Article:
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Kevin’s Travels Through Purple America: Louisville, KY

Friends, Louisville is friggin’ awesome.
Birthplace of Muhammed Ali, Diane Sawyer, Gus Van Sant and Jennifer Lawrence. Home of the Kentucky Derby, Bourbon, the t, and the Louisville slugger baseball bat. The town on the Ohio River that gave us the Happy Birthday song, disco balls, the Mint Julep and the Sealbach Hotel as featured in The Great Gatsby.
A place I have visited for business and pleasure for 14 years.
Yeah, it’s got Mitch McConnell and his desperate hold on meaningless power but he ain’t what Louisville is all about. LV has an embarrassment of riches when it comes to with open-minded, creative, diverse, forward thinking people and institutions like the Speed Art Museum and movie theater, Carmichael’s Bookstore, one of the great neighborhood bookshops in America, Please and Thank You coffee (creators of the nation’s finest chocolate chip cookie) the 21c Hotel chain, which has a free art museum in each hotel for guests and non guests alike, a killer public library system, a sublime public radio station in WUOL and Headliners, a live music venue everyone in the world should visit when we can.
Oh and its the home of Erin Keane, Melissa Ryan Chipman, Tara Anderson, Daniel Gilliam, Paul Blakeley, and so many other first rate people that make its greatness apparent.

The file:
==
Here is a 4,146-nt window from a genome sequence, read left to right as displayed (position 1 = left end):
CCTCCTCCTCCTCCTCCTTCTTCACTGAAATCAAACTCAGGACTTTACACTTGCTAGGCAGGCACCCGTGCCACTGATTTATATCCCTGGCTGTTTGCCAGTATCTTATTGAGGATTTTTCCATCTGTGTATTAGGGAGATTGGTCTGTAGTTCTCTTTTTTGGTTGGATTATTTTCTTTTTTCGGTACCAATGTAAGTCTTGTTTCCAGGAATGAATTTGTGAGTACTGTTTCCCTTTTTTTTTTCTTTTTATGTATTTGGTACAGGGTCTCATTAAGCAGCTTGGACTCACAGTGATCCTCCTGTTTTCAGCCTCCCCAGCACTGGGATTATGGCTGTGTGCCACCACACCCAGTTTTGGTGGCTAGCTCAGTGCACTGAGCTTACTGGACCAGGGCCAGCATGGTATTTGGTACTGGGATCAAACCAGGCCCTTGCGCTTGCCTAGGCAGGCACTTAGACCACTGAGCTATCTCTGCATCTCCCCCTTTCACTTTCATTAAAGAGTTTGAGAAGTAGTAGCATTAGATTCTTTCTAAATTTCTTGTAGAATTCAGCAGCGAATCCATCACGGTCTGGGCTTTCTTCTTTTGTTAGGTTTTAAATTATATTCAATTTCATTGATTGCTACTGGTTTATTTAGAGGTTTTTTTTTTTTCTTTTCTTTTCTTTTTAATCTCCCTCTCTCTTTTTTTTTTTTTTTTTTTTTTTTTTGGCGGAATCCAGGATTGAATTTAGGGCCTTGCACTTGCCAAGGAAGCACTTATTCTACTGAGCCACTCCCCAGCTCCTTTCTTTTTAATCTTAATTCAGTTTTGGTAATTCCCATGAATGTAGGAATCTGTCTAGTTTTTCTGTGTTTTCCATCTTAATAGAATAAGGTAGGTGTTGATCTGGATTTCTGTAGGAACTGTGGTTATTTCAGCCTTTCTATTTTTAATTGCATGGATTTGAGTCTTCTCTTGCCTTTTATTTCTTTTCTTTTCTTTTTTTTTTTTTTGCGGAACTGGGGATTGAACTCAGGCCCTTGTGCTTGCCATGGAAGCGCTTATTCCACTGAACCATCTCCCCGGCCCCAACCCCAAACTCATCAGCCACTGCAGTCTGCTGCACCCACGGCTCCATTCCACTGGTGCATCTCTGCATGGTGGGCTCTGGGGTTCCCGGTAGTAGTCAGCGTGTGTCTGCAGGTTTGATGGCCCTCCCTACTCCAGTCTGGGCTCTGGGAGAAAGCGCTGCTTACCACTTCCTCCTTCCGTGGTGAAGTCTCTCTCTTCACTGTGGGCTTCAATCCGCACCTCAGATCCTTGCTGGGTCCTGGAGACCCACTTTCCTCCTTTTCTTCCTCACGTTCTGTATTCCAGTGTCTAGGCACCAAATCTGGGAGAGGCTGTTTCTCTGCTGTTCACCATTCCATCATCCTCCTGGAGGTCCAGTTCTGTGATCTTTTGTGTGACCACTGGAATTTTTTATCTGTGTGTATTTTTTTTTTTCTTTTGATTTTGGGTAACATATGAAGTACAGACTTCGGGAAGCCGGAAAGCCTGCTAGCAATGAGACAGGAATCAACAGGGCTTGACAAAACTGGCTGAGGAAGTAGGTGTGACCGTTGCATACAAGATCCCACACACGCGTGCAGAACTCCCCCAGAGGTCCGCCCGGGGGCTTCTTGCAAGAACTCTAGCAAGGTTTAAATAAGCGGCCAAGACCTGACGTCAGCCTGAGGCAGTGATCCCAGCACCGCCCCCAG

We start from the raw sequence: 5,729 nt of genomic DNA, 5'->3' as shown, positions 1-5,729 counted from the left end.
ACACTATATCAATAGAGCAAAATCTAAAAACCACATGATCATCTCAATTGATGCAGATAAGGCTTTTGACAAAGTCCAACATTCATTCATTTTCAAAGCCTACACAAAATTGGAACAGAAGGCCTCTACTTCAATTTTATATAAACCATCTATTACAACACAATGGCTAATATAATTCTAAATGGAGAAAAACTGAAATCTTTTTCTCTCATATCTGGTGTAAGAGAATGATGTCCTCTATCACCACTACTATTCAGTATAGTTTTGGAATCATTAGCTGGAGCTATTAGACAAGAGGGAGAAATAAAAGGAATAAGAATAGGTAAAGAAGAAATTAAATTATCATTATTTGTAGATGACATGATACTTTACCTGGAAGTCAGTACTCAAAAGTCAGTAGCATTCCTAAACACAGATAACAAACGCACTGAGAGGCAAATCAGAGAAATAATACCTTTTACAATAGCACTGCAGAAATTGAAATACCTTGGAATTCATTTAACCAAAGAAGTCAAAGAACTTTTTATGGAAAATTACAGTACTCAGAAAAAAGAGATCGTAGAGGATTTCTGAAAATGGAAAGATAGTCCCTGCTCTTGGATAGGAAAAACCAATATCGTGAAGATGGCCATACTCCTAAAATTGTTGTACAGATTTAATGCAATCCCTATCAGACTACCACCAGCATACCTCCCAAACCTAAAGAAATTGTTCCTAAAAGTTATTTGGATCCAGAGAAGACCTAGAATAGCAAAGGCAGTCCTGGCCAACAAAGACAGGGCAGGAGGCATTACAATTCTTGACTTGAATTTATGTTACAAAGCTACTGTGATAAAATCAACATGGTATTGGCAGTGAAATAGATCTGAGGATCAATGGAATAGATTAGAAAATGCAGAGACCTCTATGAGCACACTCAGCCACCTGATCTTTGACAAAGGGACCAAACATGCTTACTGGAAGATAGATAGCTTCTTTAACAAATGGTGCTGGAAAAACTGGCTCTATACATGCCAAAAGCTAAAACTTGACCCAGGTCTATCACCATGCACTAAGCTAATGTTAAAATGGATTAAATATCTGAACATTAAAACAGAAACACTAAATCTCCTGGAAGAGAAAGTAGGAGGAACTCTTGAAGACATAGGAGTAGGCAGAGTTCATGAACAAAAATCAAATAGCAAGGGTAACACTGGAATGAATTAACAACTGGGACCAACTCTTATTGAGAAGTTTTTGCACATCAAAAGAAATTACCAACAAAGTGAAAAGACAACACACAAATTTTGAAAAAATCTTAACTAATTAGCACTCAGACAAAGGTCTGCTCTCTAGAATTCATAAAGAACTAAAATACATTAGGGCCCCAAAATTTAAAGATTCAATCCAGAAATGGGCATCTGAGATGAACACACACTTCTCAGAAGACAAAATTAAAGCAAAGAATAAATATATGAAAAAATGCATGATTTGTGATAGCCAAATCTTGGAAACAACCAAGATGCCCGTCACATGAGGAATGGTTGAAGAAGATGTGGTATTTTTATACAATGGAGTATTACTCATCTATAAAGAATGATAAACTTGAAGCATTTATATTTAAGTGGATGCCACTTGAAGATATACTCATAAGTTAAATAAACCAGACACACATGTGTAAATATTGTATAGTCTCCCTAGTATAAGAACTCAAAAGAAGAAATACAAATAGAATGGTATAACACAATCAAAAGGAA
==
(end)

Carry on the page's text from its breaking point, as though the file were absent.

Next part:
I miss it.
Fellow blue staters, as I spoke of Tulsa previously, do not clutch your pearls when you hear “Kentucky” and think everywhere in the Bluegrass State lives in a dirt shack out of a Walker Evans photo. Louisville is one of America’s great cities. You are really missing out on something if you do not drop by.
Tell them I sent you, order a lot of beer cheese.

A Few Words of Thanks for Mother Emmanuel (Charleston, South Carolina, Fall 2023)

Photo of Mother Emmanuel church

It was our privilege and honor to visit the Emanuel African Methodist Church (known as Mother Emanuel) in Charleston, South Carolina on our first visit to the city this fall. Standing on the sidewalk just to the left of its front door, I found myself so overcome I asked my wife if I could give something like a drash (Hebrew for sermon or textual interpretation) right there.

She listened and this is what I said.

“We are standing now in front of one of the most important structures in America, a house of worship where, for over a century, we have entered the struggle over what it means to be an American, what promises were made at our founding and what promises were broken. That struggle all so often is really an attempt to insist on the repair of those broken promises.

At times, right here, that struggle has been in victory, like when this congregation and this church were at the center of freedom struggles during both the Civil War and the Civil Rights Movement. And at times it has been in horrific defeat as it was that Wednesday Night in June right here, only 8 years ago.

On that evening, 9 members of the the staff and congregation of Mother Emanuel gave their lives for a principle so important to whom we are as a nation that it is in our very first Amendment, the freedom to worship and the freedom to gather. They invited a nervous stranger to join them in prayer on the idea that a house of worship here in America does not close its doors to anybody. And they paid for their patriotism with their lives.